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daily 06/07/2014

    • The International Olympic Committee is having a bad month. No one wants to host the 2022 Olympics.
    • Over the past several decades, the IOC has turned the Olympics into a cynical orgy of multi-billion-dollar development schemes and tightly-choreographed showmanship.
    • “People in Norway say we love the games but we hate the IOC.” And they’re not alone.
    • Only eight of the 29 venues Rio had to promise the IOC to cinch their bid are complete.
    • The Guardian‘s Simon Jenkins made a surprisingly compelling argument that Rio should call the IOC’s bluff and stage a vastly scaled-down “austerity games.”
    • They could slash arena and stadium capacity to what it can already offer, and tell thousands of gilded IOC officials, sponsors and VIPs there will be no luxury apartments, limousines and private traffic lanes, just camping on Copacabana beach.
    • It could trim all the unnecessary work of building apartments and private infrastructure for VIPs who apparently can’t lower themselves to the same level as the athletes and attendees.
    • “There’s a growing feeling that FIFA and the Olympic committee are taking the demanding parent act a bit too far,”
    • “This always happens in America. Kobe Bryant, for example—why does he get a two-year contract extension for $50 million? Because of what he is going to do in the next two years for the Lakers? Of course not. Of course not. He gets it because of what he has done before. It makes no sense. Why do you pay for what has already happened?”
    • You’re supposed to be such a great coach, why are they paying you? They’re apparently paying you for something you did not only yesterday, but somewhere else about 4,000 miles away. I repeat: Get the hell out. When did Klinsmann become an expert on American sports?”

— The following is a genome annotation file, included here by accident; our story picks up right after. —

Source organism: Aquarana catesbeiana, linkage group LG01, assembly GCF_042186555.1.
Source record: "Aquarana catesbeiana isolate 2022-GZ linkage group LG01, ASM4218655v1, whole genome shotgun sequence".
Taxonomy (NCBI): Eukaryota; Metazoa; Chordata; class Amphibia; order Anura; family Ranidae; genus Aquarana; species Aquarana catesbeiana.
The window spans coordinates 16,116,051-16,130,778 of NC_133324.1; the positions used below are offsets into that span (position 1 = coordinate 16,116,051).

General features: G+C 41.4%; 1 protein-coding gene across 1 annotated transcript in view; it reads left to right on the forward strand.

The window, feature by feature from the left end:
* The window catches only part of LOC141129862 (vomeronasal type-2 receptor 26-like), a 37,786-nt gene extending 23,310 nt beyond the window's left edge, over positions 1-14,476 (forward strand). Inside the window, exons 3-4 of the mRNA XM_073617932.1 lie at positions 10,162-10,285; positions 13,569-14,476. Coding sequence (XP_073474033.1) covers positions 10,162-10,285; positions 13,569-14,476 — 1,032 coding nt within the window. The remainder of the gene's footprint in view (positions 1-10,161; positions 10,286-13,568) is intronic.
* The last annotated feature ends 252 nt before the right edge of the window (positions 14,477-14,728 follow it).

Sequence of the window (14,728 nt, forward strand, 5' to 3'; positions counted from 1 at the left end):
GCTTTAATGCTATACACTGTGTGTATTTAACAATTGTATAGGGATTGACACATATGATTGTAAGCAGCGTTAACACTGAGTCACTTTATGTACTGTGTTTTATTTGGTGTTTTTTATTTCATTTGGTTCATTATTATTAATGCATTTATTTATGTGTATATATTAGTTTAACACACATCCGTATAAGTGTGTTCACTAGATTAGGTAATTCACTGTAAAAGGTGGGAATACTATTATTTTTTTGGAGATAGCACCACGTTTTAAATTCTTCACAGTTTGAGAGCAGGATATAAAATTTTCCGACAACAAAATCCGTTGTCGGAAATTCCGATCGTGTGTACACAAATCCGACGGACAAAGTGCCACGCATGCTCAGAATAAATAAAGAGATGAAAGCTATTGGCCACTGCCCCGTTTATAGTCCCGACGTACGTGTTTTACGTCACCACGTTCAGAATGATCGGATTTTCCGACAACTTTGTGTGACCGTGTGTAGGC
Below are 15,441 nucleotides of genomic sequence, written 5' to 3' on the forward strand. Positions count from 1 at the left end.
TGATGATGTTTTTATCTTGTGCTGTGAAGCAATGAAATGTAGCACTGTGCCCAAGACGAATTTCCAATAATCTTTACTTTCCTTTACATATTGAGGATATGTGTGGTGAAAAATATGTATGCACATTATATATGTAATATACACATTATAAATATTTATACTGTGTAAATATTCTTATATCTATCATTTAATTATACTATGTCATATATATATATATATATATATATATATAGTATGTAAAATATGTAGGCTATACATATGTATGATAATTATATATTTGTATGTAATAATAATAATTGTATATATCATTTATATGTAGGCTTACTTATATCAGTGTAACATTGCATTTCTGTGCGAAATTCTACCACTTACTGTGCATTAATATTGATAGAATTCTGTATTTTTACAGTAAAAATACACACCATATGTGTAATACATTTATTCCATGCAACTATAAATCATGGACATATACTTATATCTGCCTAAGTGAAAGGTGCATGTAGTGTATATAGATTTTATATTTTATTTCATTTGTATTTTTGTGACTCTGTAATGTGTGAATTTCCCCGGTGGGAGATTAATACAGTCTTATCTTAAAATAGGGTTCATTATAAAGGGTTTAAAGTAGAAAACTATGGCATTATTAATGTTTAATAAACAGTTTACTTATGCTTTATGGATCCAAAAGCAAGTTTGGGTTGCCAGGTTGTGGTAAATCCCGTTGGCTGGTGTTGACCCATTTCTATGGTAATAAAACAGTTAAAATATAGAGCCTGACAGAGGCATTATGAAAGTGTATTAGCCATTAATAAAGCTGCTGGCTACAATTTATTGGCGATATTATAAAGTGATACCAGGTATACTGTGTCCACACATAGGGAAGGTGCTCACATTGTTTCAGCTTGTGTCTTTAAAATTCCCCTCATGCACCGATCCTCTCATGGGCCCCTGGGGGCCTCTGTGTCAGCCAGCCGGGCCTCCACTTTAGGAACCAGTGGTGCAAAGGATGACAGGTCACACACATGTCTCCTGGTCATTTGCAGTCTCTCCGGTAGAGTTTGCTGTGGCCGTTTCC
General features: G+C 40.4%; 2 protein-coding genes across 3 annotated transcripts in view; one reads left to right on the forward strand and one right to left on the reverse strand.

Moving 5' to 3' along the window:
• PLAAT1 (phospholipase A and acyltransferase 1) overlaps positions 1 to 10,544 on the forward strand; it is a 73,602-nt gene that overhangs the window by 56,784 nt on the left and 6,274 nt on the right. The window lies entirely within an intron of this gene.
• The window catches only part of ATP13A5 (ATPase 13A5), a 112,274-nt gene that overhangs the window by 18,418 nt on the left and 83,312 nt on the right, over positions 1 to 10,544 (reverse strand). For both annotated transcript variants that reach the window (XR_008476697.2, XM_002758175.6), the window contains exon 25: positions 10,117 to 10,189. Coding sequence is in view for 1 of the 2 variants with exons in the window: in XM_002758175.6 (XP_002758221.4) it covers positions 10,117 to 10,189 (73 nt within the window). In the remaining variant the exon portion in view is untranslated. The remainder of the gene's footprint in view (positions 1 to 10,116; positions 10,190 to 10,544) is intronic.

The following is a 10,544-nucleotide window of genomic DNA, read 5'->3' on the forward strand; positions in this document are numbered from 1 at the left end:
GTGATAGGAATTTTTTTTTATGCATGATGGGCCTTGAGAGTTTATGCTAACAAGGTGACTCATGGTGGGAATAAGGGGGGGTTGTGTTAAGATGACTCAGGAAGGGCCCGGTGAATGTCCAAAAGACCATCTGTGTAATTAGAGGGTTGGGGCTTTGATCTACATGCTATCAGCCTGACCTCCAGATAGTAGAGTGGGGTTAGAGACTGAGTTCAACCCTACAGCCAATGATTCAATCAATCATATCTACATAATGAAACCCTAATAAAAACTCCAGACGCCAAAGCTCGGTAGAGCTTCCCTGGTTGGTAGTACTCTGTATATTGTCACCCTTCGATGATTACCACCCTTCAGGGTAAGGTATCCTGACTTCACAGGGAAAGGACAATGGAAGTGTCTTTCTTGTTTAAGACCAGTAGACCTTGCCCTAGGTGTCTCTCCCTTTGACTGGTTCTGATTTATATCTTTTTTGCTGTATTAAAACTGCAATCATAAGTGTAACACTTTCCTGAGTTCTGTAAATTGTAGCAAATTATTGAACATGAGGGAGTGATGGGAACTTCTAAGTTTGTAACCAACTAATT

• “They’re apparently paying you for something you did not only yesterday, but somewhere else about 4,000 miles away”—is in fact the exact opposite of why they are paying Klinsmann.
    • In a tech startup world that follows valuations like baseball fans follow home-run stats, it thrusts Uber to the top of a leaderboard that includes Airbnb, Dropbox, SpaceX, Spotify, and Pinterest.
    • At its most basic level, Uber represents a challenge to the taxi industry, which brings in an estimated $11 billion a year in the U.S. alone.
    • Historically that industry has been fragmented, with a handful of relatively small companies dominating each local market.
    • It has also been heavily regulated in a way that has made the incumbents complacent and ripe for competition.
    • And unlike a lot of other fast-growing startups of Silicon Valley past, Uber actually makes money—you know, by selling something that consumers willingly pay for.
    • All of the above help to explain how Uber could someday justify a $17 billion valuation. But it leaves out the real upside—the third answer!—which is the possibility that taxis are just the beginning for Uber.
    • Kalanick is not judging Uber’s progress against the market size for taxis, but against the size of the whole ground transportation sector, which he pegs at $22 billion in San Francisco alone
      • How does he reach a $22MM market valuation here?
    • Next imagine a long-term future in which Uber is the exclusive provider for Google’s massive fleet of self-driving cars,
    • In her evidence to the tribunal last March Ms Berthold had claimed Google had a “unique” system of comparing performance of staff groups worldwide, in which each unit’s ratings were assessed by their likeness to a template “bell curve”.
    • f there’s one thing that has been true of stock markets from their inception, it is that satisfying investors’ expectations is by far the more reliable way for an executive to keep their job.

Posted from Diigo. The rest of my favorite links are here.

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